Chocolate Bomber distributes chocolate to children at Berlin Airlife Re-dedication ceremony
1 / 4 Show Caption + Hide Caption – FRANKFURT, Germany - "Chocolate Bomber" gives out chocolate bars to children. Col. (Ret.) Gail Halvorsen, U.S. Army Air Corps member who famously airlifted more than two million tons of goods in more than 277,000 flights in and out of Berlin in 1948 ... (Photo Credit: U.S. Army) VIEW ORIGINAL
Candy bomber meets and greets at Berlin Airlift ceremony
2 / 4 Show Caption + Hide Caption – FRANKFURT, Germany - Ninety-six year old "Chocolate Bomber" Col. (Ret.) Gail Halvorsen, U.S. Army Air Corps member who famously airlifted more than two million tons of goods in more than 277,000 flights in and out of Berlin in 1948 through 1949, visi... (Photo Credit: U.S. Army) VIEW ORIGINAL
Original Aircraft that flew the Berlin Airlifts on display at Frankfort International
3 / 4 Show Caption + Hide Caption – FRANKFURT, Germany - "Rosinen Bomber," in English, "Raisin Bomber," an original Dopuglas Cargo 7 aircraft flown during the Berlin Airlift missions of 1948 and 1949 famously participated in "Operation Vittles," and "Operation Little Vittles," airlifti... (Photo Credit: U.S. Army) VIEW ORIGINAL
Honoring a living legend: Paying tribute to the heroes of the Berlin Airlift
4 / 4 Show Caption + Hide Caption – (Photo Credit: U.S. Army) VIEW ORIGINAL

FRANKFURT, Germany - "Candy Bomber," U.S. Army Air Corps Col. (Ret.) Gail Halvorsen, famed pilot who dropped food and candy to children in Germany from 1948 through 1949, visited Frankfort for the rededication of the Berlin Airlift Monument at the Frankfurt Airport Nov. 21.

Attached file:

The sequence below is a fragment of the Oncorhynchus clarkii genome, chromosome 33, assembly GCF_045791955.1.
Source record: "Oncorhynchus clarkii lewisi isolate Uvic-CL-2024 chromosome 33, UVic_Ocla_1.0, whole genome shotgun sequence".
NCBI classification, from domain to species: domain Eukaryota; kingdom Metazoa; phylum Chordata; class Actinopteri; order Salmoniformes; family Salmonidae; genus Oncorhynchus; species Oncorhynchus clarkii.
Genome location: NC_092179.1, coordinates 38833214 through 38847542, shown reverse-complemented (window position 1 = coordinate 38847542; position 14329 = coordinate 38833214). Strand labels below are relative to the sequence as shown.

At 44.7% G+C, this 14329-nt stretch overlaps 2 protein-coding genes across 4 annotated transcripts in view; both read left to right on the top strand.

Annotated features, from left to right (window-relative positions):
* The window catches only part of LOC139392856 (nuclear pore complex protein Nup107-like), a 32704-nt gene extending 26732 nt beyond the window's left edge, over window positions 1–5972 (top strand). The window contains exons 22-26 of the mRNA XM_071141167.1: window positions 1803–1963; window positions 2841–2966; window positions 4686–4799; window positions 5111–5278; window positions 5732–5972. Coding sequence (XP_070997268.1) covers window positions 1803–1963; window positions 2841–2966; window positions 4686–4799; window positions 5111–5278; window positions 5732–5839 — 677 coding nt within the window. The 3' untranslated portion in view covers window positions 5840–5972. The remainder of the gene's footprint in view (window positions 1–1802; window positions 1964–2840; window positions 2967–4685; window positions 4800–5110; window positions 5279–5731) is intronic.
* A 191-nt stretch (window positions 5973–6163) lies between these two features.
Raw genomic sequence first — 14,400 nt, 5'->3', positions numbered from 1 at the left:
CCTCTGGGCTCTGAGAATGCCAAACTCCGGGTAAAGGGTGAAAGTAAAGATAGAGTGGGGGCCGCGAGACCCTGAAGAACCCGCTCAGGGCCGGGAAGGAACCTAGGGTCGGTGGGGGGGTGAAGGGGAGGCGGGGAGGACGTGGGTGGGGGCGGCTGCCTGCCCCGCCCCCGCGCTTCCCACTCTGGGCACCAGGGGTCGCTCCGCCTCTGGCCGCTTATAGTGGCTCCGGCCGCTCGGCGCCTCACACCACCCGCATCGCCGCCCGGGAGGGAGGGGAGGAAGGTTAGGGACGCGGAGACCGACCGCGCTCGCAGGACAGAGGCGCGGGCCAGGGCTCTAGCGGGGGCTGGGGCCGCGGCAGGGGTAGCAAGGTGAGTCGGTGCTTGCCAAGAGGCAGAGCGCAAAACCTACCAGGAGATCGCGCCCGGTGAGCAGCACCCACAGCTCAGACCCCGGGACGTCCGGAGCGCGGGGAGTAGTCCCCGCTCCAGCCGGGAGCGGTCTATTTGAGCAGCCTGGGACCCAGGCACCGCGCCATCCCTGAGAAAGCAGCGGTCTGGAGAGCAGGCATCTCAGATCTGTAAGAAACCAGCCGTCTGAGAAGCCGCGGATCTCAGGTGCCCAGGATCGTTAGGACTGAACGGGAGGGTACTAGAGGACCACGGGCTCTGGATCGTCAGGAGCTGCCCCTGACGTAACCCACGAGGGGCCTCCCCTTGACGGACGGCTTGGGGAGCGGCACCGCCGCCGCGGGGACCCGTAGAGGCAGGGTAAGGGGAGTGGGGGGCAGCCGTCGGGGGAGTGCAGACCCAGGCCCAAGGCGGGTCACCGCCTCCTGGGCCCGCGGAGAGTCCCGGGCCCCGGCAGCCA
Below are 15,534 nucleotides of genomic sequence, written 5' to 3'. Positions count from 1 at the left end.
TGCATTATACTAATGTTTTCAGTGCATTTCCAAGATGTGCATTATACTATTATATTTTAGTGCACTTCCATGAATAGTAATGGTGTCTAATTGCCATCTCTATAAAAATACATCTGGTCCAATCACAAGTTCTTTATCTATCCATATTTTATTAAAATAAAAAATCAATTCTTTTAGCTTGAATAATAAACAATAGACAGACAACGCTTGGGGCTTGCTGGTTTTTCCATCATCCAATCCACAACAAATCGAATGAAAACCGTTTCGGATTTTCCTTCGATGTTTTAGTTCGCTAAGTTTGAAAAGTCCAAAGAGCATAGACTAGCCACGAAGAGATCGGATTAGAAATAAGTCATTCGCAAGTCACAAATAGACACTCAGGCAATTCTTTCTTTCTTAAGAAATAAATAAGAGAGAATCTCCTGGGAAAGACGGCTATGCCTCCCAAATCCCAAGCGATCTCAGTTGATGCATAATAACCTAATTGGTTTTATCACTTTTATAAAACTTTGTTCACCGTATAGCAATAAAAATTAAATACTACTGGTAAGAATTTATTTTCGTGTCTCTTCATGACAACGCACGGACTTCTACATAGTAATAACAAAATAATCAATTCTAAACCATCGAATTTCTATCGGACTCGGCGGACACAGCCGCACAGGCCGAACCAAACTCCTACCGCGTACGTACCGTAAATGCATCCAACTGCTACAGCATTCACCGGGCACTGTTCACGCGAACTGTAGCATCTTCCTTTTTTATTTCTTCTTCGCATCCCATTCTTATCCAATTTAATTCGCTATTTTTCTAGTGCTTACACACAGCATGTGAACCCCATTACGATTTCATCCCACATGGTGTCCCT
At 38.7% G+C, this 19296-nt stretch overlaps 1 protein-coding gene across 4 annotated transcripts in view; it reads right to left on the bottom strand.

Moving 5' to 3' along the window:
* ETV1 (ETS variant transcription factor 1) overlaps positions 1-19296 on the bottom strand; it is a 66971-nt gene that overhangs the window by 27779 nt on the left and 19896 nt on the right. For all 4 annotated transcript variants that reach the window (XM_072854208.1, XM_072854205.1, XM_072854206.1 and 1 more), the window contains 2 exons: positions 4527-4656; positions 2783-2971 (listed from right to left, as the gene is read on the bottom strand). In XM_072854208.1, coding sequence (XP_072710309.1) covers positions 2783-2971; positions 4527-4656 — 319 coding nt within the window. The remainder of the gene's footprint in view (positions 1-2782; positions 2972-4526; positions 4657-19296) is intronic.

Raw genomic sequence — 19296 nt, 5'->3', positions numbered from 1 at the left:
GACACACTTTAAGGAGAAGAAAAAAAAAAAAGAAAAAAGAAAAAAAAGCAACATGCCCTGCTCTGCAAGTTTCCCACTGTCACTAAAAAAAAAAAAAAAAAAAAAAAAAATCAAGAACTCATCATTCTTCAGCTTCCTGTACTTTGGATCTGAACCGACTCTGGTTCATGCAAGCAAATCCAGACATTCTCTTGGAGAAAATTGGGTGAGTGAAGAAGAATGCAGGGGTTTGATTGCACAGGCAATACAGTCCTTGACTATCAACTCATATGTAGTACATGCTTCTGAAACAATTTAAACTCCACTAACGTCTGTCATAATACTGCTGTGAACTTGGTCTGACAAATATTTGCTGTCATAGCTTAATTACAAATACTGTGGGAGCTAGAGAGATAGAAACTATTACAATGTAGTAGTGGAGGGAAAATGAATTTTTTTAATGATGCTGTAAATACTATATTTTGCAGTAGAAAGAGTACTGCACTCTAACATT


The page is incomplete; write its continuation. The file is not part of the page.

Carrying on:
"I just knew that it was better to be dropping food ... than bombs," said the 96-year old Halvorsen, who was especially known for dropping chocolate bars attached to tiny parachutes from the sky. "Why did I drop the chocolate? Because of gratitude, the sincere, unabashed gratitude and thanks exhibited by those beautiful children in Berlin."

"Operation Vittles" was the name of the original mission that Halvorson joined in 1948, flying out of Wiesbaden Airfield and Rhein Main Air Field and then expanded with "Operation Little Vittles," the candy-dropping campaign. The former Wiesbaden Army Airfield is today the location of U.S. Army Europe headquarters and Rhein Main Airfield is today part of Frankfurt International Airport. During the course of the Berlin Air Drops, more than two million tons of goods in more than 277,000 flights in and out of Berlin occurred.

Frankfurt Airport, Lufthansa and volunteers repainted and restored the Berlin Airlift monument on location at the airport, added a park, and reopened the site to the public. As a special guest of honor, the Frankfurt Airport, or FRAPORT, and the Berlin Airlift Association, paid for Halvorson and two of his daughters to attend.

"It was a distinct honor to represent U.S. Army Europe at the Berlin Airlift rededication ceremony, to meet Col. Halvorsen again, and to be reminded of the 'power of one'," said Mike Anderson, U.S. Army Europe, director, European host nations.

"The power of one individual, Gail Halvorsen, during a massive 'Operation Vittles' which fed and kept warm the 2 million inhabitants of the capital city of a former enemy, has rightfully captured our imagination for nearly 70 years."

Halvorsen wore his 2nd lieutenant Army Air Corps uniform of 1948 to the ceremony and had chocolate bars in hand which he handed out to children at the ceremony.

While many still call him the "Candy Bomber," Halvorsen said he prefers the name, "Chocolate Bomber."

"Which name do I like most, 'Candy Bomber' or 'Chocolate Bomber'? Halvorsern mused. "Well,

chocolate is a lot more specific and always well received, so "Chocolate Bomber, please."

Related Links:

U.S. Army Europe

The Berlin Airlift Historical Society

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U.S. Army Europe on Flickr

U.S. Army Europe on YouTube